You have led this life full of turns and bends, emerging here, a comfortable place. But what do you regret the most?
Senseless friendships. There are certain friends I’ve made over the years that I should not have made. Red flags were there from the beginning but I continued pursuing these friendships. I think that’s something I should have dropped. Friends can build you, but friends can also drag you behind. If you sense a red flag, pull the plug. Family for me is big. I visit my mom every week.
Describe your dream house.
It’s in a leafy suburb. (Laughs). It’s not too big. It’s very practical and real because I’m real. It’s a sprawling traditional English home with a contemporary twist. It’s three bedrooms, en suite, family room and a prayer room, which is the centre of the home. It has a guest wing. It has no swimming pool, but instead has a lush garden with mature trees. It has clean simple lines, large windows and high ceilings. A place with harmony, love, lots of food and good things. I want a house where God dwells.
What have you consistently asked from God that he has never given you?
A husband. (Laughs) No, no, just joking. There is a Bible verse that says ‘All things work together for good.’ What God doesn’t give you is for a good reason. I have passed through tricky times in the market and during those times I prayed for the storm not to stop but to pass and leave me stronger. It always did.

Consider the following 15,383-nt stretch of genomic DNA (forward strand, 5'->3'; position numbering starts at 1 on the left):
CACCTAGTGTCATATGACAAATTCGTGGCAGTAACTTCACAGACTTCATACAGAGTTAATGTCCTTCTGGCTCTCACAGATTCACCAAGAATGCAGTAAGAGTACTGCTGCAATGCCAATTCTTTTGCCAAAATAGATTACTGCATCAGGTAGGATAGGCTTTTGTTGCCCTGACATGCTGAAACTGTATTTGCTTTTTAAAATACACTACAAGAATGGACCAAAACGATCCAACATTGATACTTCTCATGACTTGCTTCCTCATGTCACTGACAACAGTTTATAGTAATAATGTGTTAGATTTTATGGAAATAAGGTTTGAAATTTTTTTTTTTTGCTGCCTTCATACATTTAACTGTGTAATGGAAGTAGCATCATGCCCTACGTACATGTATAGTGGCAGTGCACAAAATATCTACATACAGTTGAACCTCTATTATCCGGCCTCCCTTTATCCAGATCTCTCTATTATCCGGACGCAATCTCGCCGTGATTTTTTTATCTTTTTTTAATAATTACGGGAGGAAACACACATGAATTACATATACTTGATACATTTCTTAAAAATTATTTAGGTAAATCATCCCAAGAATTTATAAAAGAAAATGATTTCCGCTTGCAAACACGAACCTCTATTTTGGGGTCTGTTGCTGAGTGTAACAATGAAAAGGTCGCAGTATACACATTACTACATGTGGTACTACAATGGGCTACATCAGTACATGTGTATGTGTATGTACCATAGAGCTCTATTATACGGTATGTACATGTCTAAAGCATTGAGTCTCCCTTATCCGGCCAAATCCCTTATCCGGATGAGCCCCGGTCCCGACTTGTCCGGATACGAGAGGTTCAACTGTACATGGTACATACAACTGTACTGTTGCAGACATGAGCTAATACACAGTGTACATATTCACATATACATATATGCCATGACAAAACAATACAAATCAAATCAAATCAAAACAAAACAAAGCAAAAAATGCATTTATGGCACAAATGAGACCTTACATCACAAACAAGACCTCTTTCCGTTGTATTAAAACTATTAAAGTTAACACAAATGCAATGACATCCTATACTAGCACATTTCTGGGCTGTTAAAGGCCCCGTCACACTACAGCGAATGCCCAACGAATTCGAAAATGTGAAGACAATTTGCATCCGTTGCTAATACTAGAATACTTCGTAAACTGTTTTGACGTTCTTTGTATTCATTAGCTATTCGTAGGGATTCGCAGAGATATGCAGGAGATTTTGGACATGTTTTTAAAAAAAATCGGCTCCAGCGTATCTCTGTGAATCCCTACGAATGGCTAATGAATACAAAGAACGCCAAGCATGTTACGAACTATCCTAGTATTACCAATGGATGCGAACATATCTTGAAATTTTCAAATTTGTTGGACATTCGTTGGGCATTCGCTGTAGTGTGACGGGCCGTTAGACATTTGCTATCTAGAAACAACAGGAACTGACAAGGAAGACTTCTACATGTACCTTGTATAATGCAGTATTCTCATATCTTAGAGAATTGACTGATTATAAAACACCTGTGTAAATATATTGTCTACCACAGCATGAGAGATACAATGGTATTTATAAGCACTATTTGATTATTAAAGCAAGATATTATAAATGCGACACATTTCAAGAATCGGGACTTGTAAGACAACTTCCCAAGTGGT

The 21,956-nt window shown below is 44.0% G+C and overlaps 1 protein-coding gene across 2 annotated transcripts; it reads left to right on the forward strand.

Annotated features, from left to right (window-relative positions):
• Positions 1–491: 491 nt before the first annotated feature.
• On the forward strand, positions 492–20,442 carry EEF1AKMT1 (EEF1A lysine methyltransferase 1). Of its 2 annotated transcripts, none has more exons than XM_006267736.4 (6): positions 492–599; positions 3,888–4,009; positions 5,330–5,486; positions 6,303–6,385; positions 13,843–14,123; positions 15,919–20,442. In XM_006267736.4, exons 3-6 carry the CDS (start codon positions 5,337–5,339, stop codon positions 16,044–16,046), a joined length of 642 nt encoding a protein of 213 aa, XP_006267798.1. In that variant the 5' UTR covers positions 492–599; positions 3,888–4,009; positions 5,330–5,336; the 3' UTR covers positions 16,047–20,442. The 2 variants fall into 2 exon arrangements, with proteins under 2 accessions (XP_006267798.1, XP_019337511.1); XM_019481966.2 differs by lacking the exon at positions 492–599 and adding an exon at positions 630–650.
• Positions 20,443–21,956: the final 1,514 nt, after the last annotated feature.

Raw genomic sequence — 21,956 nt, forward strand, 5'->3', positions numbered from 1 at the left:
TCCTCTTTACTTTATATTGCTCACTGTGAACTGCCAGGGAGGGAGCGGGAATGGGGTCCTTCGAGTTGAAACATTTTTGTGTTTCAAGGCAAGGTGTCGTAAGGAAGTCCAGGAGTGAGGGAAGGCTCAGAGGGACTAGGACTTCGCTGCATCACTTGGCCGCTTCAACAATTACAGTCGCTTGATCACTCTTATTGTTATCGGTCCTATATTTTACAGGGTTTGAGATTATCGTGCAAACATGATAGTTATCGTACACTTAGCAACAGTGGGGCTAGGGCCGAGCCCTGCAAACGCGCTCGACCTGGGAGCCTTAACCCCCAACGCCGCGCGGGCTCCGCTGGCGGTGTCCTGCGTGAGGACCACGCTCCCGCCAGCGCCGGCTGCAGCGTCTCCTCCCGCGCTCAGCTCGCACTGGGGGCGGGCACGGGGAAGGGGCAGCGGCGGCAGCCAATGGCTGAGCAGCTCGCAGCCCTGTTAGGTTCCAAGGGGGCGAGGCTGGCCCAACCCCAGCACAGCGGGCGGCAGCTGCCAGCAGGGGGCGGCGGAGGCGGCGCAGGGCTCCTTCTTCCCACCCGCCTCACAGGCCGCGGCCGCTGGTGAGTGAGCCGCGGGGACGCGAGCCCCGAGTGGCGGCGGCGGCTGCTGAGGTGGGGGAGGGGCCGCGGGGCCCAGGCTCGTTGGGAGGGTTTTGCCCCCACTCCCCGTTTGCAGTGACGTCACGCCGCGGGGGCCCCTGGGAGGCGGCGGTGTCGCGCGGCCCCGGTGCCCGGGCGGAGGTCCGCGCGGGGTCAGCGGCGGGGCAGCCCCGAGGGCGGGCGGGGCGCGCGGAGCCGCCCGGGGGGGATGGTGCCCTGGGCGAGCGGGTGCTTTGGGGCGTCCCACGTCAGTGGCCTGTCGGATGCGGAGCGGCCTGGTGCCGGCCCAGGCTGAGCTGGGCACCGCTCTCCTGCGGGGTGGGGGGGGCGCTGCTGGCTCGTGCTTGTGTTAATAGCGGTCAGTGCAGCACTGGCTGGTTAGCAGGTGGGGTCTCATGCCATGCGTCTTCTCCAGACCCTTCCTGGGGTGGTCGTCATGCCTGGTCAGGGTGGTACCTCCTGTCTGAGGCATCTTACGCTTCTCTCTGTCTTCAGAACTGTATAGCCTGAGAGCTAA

Do you look back and think that it was necessary to get really broke to get here?
If I hadn’t gone through that, I would never have had the guts to be where I am today. I’m not rattled by risks anymore. I take big scary risks. When I wanted to do a TV show on property, a lot of people would ask me, why do you think you’re the one who can do it? You’re not even a journalist, you don’t understand TV. My siblings saw the very first show and said, “what are you saying? We can’t even hear you!” My grandfather told me, just practice talking before you shoot.
You are almost always in pearls. When you wear pearls, what do you want them to say about you?
When I was much younger, I used to wear a lot of gold. I was loud, I said it in gold. (Laughs) My sister introduced me to pearls, because she said gold cheapened me. That as an entrepreneur, I needed pearls. Now they are my most favourite jewellery in the world. They say I’m solid, sophisticated, authentic. Pearls are approachable, they don’t intimidate.
What can shake your foundation right now, in this stage of your life?
Recently I was very shaken when my father died. A few years earlier I had lost a brother. When you lose people who are anchors in your life, it really rattles you. (Pause)
So, now that you are happy and in your early 50s …
Who is in her early 50s? (Makes face) Nobody is in their early 50s here. (Laughs)